In 2018, the National Congress’ lower house, the Chamber of Deputies, and the Senate proposed two new bills of law: Bill No. 10,638 on 30 July 2018 (PL 10,638/18) and Bill No. 336 on 11 November 2018 (PL 336/18), with analogous contents to the provisions originally brought about by Provisional Measure No. 806 (MP 806/17), which was not approved by the National Congress and thus was not converted into law.

The legislative bills substantially amend the rules for the deferral of taxation applicable to closed-end investment funds in an attempt by the government to eliminate the tax deferral regime for these legal entities. According to those bills of law, investment funds would be taxed according to the rules currently applicable to open-end funds.

Among the main changes brought about by the proposed legislation, one should note in particular:

  1. the automatic taxation of investment fund gains (the come-cotas regime);
  2. the retroactive taxation of all gains accrued by closed-end funds up to May 2019; and
  3. the taxation of spin-off, merger and transformation transactions of closed-end funds made as of 1 January 2019.

At this point in time, both bills of law are pending analysis before specific committees at Congress. For this reason, and taking into account that MP 806/17 was not converted into law, it is important to highlight that no tax effects are expected at this moment.

In addition, Brazil, like several other countries, has been progressively passing certain tax transparency regulations, mostly based upon concepts such as the beneficial ownership provisions as oriented by recent BEPS and OECD guidelines.

As of 1 July 2017, Brazilian regulations have imposed an obligation on certain Brazilian entities and investors holding assets in Brazil to disclose to the tax and regulatory authorities in their corresponding local CNPJs (tax ID numbers) the non-resident investors that qualify as the final beneficiaries of a given Brazilian investment (e.g., stocks of Brazilian companies, owners of fixed-income investment funds, quotas of other investment funds such as private equity funds, aeroplanes).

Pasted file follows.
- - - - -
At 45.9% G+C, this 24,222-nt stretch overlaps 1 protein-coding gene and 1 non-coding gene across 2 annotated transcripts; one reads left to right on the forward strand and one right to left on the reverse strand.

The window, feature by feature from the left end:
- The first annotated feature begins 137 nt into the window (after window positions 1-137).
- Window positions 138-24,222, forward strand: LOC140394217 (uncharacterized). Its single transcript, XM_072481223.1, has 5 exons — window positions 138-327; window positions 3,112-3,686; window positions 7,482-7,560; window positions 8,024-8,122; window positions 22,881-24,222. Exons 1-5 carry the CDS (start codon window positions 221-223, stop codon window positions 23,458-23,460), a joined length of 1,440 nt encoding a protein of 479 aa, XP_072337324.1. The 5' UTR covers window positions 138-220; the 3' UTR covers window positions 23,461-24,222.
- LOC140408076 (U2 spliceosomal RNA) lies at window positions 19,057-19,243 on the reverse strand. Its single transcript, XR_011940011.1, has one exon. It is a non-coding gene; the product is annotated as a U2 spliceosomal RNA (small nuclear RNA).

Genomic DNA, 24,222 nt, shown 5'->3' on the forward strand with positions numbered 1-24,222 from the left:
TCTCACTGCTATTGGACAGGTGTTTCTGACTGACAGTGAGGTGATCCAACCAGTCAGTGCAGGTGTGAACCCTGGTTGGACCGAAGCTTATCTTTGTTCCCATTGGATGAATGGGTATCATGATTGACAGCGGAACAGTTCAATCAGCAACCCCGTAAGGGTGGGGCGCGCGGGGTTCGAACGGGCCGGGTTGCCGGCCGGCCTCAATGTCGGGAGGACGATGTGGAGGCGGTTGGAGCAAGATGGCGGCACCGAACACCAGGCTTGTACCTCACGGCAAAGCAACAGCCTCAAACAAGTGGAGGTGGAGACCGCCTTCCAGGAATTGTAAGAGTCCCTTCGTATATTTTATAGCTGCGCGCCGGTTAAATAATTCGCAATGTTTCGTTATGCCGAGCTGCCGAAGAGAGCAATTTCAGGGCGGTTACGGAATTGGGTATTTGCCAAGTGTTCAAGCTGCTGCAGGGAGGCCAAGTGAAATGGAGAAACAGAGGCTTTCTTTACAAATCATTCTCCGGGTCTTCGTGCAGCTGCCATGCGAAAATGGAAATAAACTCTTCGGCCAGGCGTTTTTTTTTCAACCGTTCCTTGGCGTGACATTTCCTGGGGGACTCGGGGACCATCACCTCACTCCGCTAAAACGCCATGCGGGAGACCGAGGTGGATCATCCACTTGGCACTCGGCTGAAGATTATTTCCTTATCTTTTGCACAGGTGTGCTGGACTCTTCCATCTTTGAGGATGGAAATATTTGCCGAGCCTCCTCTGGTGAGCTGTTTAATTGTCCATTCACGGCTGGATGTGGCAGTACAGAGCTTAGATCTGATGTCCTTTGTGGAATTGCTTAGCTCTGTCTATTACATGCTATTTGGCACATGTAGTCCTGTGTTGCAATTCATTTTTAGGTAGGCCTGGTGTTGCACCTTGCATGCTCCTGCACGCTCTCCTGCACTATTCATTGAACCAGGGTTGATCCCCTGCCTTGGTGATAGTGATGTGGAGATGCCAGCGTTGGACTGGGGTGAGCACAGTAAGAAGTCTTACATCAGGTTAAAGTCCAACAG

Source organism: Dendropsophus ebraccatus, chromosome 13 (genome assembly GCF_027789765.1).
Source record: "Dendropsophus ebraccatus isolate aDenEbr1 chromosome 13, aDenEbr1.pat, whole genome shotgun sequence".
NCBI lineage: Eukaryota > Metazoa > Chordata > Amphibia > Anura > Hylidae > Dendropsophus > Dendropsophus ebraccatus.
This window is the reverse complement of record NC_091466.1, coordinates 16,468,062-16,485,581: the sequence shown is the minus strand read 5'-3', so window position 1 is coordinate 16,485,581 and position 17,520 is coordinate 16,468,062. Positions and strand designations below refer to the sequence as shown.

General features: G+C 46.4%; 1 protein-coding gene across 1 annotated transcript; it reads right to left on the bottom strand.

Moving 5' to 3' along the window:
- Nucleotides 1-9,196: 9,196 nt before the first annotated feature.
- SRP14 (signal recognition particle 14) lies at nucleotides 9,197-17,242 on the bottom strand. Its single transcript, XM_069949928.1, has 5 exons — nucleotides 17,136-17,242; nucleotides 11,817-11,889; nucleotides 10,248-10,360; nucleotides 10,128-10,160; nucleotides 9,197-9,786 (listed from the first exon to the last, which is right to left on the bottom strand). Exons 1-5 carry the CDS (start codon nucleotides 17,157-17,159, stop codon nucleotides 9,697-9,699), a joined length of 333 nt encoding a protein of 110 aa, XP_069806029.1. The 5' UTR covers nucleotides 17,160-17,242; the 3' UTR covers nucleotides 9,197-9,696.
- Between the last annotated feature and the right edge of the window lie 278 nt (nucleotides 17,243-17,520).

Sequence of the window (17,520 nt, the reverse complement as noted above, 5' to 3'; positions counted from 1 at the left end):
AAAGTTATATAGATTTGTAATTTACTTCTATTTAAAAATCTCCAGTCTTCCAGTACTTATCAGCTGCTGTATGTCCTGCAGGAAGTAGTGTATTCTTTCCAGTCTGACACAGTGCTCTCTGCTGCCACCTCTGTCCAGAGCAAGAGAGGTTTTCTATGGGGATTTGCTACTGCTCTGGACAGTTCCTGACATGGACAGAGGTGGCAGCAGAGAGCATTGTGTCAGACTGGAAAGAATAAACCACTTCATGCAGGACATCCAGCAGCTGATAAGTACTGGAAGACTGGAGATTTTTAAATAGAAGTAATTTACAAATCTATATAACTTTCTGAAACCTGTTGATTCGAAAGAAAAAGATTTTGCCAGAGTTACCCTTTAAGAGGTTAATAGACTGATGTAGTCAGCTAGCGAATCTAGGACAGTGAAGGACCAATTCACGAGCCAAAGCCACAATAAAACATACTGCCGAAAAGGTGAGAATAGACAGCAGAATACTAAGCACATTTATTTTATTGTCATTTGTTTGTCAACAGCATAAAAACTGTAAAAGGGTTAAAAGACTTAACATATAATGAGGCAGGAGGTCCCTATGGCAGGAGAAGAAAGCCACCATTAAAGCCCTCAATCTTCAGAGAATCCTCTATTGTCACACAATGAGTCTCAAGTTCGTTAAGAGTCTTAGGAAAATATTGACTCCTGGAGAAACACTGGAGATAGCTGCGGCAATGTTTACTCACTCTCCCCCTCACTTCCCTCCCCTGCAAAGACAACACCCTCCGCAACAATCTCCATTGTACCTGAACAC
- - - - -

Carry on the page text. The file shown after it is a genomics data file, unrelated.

Brazil has a comprehensive legal framework in terms of securities laws and regulations applicable to investors and issuing companies, and requirements that must be observed by each type of equity or debt security. In recent years, local regulators have enacted a number of rules completing and updating this legal framework to provide better access to the capital and financial markets by local companies, and detailed guidance and transparency to local and foreign investors who are willing to acquire securities issued in Brazil.

This effort – witnessed in recent years with the enactment of the rules described in this chapter and others enacted in previous years – is recognised by market players. In fact, its results have been verified in practical terms: in spite of the current economic and political crisis affecting Brazil, a significant number of debt and equity securities public offerings have been observed in the local market during the past few months, evidencing that both investors and issuing companies are increasingly relying on the capital markets for their (short as well as long-term) funding and capital needs.


1 Ricardo Simões Russo is a partner and Marcello Pompilio and Felipe Assunção are associates at Pinheiro Neto Advogados. Vinicius Pimenta Seixas (associate) assisted with the tax law section.

2 Restricted public offerings are the ‘476 offerings’, which are granted with automatic registration provided that the securities are only offered to a limited number of professional investors.

3 For further information, refer to the ANBIMA’s Capital Markets Bulletin, as of July, 2019, available at https://www.anbima.com.br/pt_br/informar/relatorios/mercado-de-capitais/boletim-de-mercado-de-capitais/captacoes-em-acoes-registram-o-maior-volume-semestral-da-serie-historica.htm (last access on 9 September 2019).